"It will be a completely new way of seeing," says Galayda. "A movie camera runs at 24 frames per second -- LCLS will take shots billions of times per second. In that short a time, there is no blurring of the positions of atoms as a result of motion. I don't think anyone really knows what the most important science will be from LCLS. It is such a huge jump forward."
"This is an incredibly exciting time for the field of particle physics," says Drell. "There are two main experimental strategies to study the universe: observatories, both in space and underground, to study the relics of the big bang that remain with us today; and particle accelerators that create the particles that were present in the early universe, allowing us to study how they interact. These two strategies are crucially important in developing our understanding of the universe. SLAC's Particle and Particle Astrophysics programs are at the forefront in the development & operation of both."
SLAC is currently involved in space-based, ground-based, and underground observatories.
In space: SLAC's first venture into particle astrophysics, the Gamma-ray Large Area Space Telescope (GLAST), is a satellite, to be launched in 2007, which will explore how cosmic accelerators work and what they are accelerating, including the study of gamma-ray bursts and observations of jets emanating from active galactic nuclei and galactic black holes. In addition, GLAST will search for dark matter in our galaxy. Construction of GLAST's Large Area Telescope, a silicon-strip detector-based tracker and a cesium iodide calorimeter derived directly from particle physics experiments, is centered at SLAC. After the launch, SLAC will operate the Instrument Science and Operations Center for between five and ten years.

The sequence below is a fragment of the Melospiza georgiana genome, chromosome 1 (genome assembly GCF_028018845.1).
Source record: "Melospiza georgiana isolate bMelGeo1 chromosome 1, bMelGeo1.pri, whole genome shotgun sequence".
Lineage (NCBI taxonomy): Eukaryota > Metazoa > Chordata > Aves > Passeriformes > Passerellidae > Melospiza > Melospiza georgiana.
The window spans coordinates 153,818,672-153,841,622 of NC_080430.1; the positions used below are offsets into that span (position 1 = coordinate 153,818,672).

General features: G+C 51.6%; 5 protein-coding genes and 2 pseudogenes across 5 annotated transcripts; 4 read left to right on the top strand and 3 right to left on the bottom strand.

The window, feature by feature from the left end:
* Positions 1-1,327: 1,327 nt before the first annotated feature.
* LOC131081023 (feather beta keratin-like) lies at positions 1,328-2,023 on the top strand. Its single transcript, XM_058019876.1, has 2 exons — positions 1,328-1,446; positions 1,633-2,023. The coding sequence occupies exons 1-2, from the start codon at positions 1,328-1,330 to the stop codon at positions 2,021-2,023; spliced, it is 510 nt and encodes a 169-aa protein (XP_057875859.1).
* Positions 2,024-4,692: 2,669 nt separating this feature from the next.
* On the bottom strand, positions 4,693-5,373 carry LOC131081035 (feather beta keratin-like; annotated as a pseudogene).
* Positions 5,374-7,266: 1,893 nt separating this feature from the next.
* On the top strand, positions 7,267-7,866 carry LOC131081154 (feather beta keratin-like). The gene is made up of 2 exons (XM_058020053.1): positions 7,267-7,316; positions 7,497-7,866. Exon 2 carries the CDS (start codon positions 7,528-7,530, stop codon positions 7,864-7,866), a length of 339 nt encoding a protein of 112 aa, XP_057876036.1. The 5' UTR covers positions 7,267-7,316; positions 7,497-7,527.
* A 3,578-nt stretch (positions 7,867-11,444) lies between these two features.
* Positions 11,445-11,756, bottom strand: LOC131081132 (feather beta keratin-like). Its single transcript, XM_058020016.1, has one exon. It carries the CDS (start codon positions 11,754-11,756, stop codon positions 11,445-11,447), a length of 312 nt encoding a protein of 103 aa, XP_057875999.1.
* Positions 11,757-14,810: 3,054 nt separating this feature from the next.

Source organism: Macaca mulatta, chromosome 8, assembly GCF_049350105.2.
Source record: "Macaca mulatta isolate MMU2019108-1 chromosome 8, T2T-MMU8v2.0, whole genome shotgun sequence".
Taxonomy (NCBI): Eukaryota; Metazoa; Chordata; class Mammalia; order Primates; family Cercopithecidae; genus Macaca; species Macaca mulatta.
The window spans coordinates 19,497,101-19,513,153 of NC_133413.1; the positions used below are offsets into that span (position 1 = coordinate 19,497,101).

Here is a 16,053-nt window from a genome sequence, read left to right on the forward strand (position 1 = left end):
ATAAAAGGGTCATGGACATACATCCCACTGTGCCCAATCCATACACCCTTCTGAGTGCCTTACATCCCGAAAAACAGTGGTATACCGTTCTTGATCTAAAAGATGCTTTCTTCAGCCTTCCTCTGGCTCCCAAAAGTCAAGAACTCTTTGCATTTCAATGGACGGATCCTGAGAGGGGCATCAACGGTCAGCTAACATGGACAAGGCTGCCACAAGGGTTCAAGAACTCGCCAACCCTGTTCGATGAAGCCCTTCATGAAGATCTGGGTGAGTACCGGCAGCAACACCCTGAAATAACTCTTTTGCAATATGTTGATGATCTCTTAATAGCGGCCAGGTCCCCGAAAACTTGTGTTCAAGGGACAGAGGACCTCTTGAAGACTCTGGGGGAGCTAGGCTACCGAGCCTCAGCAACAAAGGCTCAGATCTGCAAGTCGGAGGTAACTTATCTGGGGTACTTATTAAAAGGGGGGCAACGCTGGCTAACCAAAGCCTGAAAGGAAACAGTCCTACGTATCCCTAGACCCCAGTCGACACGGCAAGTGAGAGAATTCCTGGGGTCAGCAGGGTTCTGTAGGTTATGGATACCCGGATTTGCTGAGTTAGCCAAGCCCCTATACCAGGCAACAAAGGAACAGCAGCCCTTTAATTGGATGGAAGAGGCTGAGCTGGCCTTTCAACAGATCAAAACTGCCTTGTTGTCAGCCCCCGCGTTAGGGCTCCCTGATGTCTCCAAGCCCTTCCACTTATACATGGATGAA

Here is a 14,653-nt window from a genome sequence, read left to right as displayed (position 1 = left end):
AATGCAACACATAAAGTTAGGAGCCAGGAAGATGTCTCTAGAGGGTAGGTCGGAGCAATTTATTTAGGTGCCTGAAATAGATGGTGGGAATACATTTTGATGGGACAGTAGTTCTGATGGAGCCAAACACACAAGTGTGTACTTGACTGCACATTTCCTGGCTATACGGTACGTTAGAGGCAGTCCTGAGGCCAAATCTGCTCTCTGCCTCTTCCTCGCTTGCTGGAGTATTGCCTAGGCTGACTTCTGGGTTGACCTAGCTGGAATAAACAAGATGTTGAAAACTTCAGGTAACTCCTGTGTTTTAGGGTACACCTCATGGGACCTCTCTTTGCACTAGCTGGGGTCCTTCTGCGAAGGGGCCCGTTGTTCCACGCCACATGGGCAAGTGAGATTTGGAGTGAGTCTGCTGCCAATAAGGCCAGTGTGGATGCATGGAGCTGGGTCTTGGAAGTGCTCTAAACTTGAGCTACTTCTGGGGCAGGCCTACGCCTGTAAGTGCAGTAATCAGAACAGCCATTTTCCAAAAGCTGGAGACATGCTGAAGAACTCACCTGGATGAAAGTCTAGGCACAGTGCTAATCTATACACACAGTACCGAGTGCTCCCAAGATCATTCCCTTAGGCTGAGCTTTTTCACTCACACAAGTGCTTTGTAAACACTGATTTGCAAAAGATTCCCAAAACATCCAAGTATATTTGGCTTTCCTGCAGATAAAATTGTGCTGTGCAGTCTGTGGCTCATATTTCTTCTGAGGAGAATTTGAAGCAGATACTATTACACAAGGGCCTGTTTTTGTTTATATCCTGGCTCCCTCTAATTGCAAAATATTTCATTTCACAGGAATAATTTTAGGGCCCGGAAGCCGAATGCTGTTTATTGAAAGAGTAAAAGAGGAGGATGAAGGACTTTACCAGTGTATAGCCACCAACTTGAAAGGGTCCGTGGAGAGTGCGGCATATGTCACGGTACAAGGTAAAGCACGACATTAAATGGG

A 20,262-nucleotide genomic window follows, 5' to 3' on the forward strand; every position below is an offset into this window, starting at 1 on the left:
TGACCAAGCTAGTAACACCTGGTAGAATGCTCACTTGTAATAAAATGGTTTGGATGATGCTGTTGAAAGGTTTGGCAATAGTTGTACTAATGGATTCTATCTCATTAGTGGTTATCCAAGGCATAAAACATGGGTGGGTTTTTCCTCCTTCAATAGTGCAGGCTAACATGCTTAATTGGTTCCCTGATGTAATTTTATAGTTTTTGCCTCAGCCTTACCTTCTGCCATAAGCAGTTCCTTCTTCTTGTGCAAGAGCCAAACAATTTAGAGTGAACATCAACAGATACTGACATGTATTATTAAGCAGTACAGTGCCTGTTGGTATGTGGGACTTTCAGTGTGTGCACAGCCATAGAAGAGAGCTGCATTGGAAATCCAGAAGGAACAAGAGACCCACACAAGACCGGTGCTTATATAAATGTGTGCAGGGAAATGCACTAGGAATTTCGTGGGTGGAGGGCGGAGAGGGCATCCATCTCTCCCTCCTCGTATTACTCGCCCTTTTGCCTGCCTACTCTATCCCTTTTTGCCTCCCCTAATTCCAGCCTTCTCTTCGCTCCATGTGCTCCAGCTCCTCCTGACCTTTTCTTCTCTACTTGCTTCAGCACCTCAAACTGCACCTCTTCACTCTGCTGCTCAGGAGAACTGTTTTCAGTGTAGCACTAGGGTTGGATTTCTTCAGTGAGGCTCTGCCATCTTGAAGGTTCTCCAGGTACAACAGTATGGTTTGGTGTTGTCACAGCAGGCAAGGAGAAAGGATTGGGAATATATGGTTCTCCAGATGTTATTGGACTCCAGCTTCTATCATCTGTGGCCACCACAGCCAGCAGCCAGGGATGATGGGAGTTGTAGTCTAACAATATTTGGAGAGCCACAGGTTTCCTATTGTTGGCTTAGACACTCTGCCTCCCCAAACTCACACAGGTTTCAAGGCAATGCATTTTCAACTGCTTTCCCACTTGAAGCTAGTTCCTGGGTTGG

On the ground: SLAC is playing a leadership role in the Large Synoptic Space Telescope (LSST), a proposed telescope to measure the properties of dark energy and dark matter. SLAC would have specific responsibility for building the enormous CCD camera, paved with 3.5 billion high-sensitivity pixels, which will be central to the telescope's design.
Underground: Members of the SLAC and Stanford community are leading an R&D effort for the Enriched Xenon Observatory (EXO). By searching for a rare type of nuclear decay called "neutrinoless double beta decay," the research team hopes to discover whether neutrinos are their own antiparticles, and if so, measure their mass. The detector will be installed deep beneath the earth in the salt beds of the Waste Isolation Pilot Plant (WIPP) near Carlsbad, New Mexico.
The Kavli Institute for Particle Astrophysics and Cosmology has greatly increased SLAC's involvement in particle astrophysics. KIPAC, which was inaugurated in 2003, is an independent laboratory of Stanford University with buildings being constructed this year at SLAC and on the university campus.
"The quest to answer the most basic questions of the universe has reached a singular moment," says Roger Blandford, director of KIPAC. "We are in the dark as to what 95 percent of the universe is made of. The most efficient approach to gaining new knowledge is through the dual approach of astronomical observation and particle physics precision measurement. A new field is being created."
KIPAC, which has significant involvement in GLAST and LSST, has already drawn some of the most talented theorists, experimentalists and observers in the field to SLAC. The best and brightest of postdoctoral fellows and students are joining KIPAC in striking numbers.
"It is a bit more than half a year since I came here," says postdoctoral fellow Maruša Bradac,"but it doesn't feel that way. New exciting things happening every day make my time fly by without my noticing -- new buildings, new people, fantastic science, all in one place. KIPAC is the place to be!"
Blandford adds, "Another exciting element at SLAC is that the combination of SLAC's theory group, the Institute for Theoretical Physics at Stanford and the KIPAC theory effort, which are seamlessly integrated together, gives SLAC and Stanford the world's most powerful and broadest theory effort aimed at our new but inadequate vision of the universe."